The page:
The case against, and for, the Cavs trading Collin Sexton

The case against, and for, the Cavs trading Collin Sexton

It’d be nice if Collin Sexton could be out there for this.

Like Kyrie Irving once upon a time, Sexton has had to follow LeBron James in Cleveland. How do you follow Jadakiss’ verse on Reservoir Dogs? I don’t know, but give Sauce Money a shout for trying. 

The summer that James moved to Los Angeles, Sexton was selected No. 8 overall in the 2018 NBA Draft. And that very draft is why Sexton’s torn meniscus two months ago was especially devastating to his 2021-22 season.

Never mind that he would subsequently miss out on the Cleveland Cavaliers’ current rise to a 27-18 record, which is 1.5 games out of first in the Eastern Conference. Injured just 11 games into the season, Sexon's backcourt mate Darius Garland may have become an All-Star in his absence, and because Collin is in the last year of his rookie-scale contract without an extension, the fourth-year guard is heading for restricted free agency this summer. The two sides reportedly tried coming to terms before the October deadline, but couldn’t. 

Now, the Cavaliers have an eyeball emoji toward the NBA Finals. The East, while deeper and more competitive than last season, is wide open. The consensus is that the Milwaukee Bucks and Brooklyn Nets are favorites, with the Miami Heat lurking like Jimmy Butler near a seemingly open passing lane. The Cavs perhaps fancy themselves as best of the next, with a shot to overtake even that group with a meaningful transaction or two.

When they lost Ricky Rubio to a torn ACL, the Cavs pivoted and acquired Rajon Rondo, clearly signaling that they’re here for now. And Cleveland could use Sexton to potentially make another move and further cement its intentions.

Let’s see if that’s the best thing for the wine and gold this season and going forward.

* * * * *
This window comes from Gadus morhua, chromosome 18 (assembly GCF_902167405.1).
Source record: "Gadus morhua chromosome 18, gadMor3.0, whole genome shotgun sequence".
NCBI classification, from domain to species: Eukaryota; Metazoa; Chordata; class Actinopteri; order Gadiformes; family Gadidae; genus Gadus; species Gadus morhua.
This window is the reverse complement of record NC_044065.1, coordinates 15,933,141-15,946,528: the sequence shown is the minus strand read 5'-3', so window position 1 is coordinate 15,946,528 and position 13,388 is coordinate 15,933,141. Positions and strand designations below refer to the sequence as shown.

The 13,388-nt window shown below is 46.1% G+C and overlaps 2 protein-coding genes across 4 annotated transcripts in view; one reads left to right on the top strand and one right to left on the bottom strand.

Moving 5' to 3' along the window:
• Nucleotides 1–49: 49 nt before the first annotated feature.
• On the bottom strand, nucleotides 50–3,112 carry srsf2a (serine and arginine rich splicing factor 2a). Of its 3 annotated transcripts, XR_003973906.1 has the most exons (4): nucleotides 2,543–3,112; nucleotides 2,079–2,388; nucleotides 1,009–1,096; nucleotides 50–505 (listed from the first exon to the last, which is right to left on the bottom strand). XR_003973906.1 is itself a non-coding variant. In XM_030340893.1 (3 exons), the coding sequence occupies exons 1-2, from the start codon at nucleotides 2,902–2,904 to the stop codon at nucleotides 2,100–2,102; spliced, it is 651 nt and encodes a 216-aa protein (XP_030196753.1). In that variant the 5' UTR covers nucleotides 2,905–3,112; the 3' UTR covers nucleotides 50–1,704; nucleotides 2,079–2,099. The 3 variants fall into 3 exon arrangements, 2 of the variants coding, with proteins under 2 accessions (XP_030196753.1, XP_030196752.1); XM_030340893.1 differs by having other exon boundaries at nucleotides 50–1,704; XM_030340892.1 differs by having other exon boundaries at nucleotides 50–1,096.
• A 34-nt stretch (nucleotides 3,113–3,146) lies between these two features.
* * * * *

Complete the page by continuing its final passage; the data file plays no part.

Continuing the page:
The Case to Trade

This one’s easier in the short-term. You’d replace Sexton’s injured status with a live, plug-in player who could help you today, though it would also mean Sexton wouldn’t be part of your future plans in Cleveland. And, you know what, if you’re thinking trade, that’s obviously something you’re good with.

If the Cavaliers want to, they could hold their success against Sexton, as cold and as unfair as that may seem. With Sexton as the lead guy, the winning was minimal. And after Collin's injury, Garland emerged as an All-Star candidate from his same backcourt, getting increased usage due to Sexton’s absence. You could even argue that Sexton’s absence — which led to Garland running the show — further unlocked arguably the Cavs’ best player this season in Jarrett Allen, along with Rookie of the Year favorite Evan Mobley.

Again, it may seem unfair, but an organization may frame it this way so it’s easier to move on. They could even point to Rubio’s play as a reason for not needing Sexton, and rather pair Garland with a healthy, veteran, multi-dimensional guard. If that’s the thinking, why would they extend Sexton instead of moving him now and attaching someone or something else, like Lauri Markkanen or draft capital for example?

In theory, moving Sexton would further clear the runway for Garland, even though it splits one of the best backcourt nicknames of all-time in Sexland. Garland turns 22 next week, and is extension eligible this summer. Although the Cavaliers won’t have to worry about that kicking in for another whole season, it’s all the more reason to consolidate your money ahead of time. Unfortunately for Sexton, it may leave him on the outside looking in.